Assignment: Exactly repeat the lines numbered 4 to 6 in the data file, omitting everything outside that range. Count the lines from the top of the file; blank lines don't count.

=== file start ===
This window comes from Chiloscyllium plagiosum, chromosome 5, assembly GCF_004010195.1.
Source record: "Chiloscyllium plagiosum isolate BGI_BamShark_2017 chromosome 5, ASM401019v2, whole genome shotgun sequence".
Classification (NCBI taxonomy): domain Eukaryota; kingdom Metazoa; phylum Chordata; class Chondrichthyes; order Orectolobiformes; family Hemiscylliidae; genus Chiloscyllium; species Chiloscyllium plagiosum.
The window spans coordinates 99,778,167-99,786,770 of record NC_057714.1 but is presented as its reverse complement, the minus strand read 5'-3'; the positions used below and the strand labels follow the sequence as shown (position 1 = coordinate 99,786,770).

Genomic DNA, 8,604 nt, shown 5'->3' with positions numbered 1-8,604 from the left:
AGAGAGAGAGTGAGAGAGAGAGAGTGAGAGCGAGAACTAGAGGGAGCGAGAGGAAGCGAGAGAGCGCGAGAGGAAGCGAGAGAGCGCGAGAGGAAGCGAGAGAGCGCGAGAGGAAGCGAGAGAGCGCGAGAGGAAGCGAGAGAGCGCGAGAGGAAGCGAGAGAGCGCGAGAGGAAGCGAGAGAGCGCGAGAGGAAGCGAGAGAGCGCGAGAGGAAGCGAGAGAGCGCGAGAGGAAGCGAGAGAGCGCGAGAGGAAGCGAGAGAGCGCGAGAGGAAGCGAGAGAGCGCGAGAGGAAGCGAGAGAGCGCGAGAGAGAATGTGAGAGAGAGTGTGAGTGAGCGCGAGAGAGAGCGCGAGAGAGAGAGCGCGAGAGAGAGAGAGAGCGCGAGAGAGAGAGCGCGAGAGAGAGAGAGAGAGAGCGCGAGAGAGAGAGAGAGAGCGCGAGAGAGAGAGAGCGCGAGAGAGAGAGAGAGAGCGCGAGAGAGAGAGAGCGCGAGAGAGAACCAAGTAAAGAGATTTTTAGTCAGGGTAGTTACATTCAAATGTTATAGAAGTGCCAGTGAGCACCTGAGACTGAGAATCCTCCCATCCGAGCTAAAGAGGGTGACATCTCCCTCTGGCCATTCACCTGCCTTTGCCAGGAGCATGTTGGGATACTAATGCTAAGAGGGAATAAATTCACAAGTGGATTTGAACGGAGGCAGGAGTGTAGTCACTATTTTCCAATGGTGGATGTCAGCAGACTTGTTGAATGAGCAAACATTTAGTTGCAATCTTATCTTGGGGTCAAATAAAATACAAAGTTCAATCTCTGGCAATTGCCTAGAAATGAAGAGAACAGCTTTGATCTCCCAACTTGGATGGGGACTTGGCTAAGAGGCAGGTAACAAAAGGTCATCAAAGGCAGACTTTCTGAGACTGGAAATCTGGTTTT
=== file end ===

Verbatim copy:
The window spans coordinates 99,778,167-99,786,770 of record NC_057714.1 but is presented as its reverse complement, the minus strand read 5'-3'; the positions used below and the strand labels follow the sequence as shown (position 1 = coordinate 99,786,770).

Genomic DNA, 8,604 nt, shown 5'->3' with positions numbered 1-8,604 from the left:
AGAGAGAGAGTGAGAGAGAGAGAGTGAGAGCGAGAACTAGAGGGAGCGAGAGGAAGCGAGAGAGCGCGAGAGGAAGCGAGAGAGCGCGAGAGGAAGCGAGAGAGCGCGAGAGGAAGCGAGAGAGCGCGAGAGGAAGCGAGAGAGCGCGAGAGGAAGCGAGAGAGCGCGAGAGGAAGCGAGAGAGCGCGAGAGGAAGCGAGAGAGCGCGAGAGGAAGCGAGAGAGCGCGAGAGGAAGCGAGAGAGCGCGAGAGGAAGCGAGAGAGCGCGAGAGGAAGCGAGAGAGCGCGAGAGGAAGCGAGAGAGCGCGAGAGAGAATGTGAGAGAGAGTGTGAGTGAGCGCGAGAGAGAGCGCGAGAGAGAGAGCGCGAGAGAGAGAGAGAGCGCGAGAGAGAGAGCGCGAGAGAGAGAGAGAGAGAGCGCGAGAGAGAGAGAGAGAGCGCGAGAGAGAGAGAGCGCGAGAGAGAGAGAGAGAGCGCGAGAGAGAGAGAGCGCGAGAGAGAACCAAGTAAAGAGATTTTTAGTCAGGGTAGTTACATTCAAATGTTATAGAAGTGCCAGTGAGCACCTGAGACTGAGAATCCTCCCATCCGAGCTAAAGAGGGTGACATCTCCCTCTGGCCATTCACCTGCCTTTGCCAGGAGCATGTTGGGATACTAATGCTAAGAGGGAATAAATTCACAAGTGGATTTGAACGGAGGCAGGAGTGTAGTCACTATTTTCCAATGGTGGATGTCAGCAGACTTGTTGAATGAGCAAACATTTAGTTGCAATCTTATCTTGGGGTCAAATAAAATACAAAGTTCAATCTCTGGCAATTGCCTAGAAATGAAGAGAACAGCTTTGATCTCCCAACTTGGATGGGGACTTGGCTAAGAGGCAGGTAACAAAAGGTCATCAAAGGCAGACTTTCTGAGACTGGAAATCTGGTTTT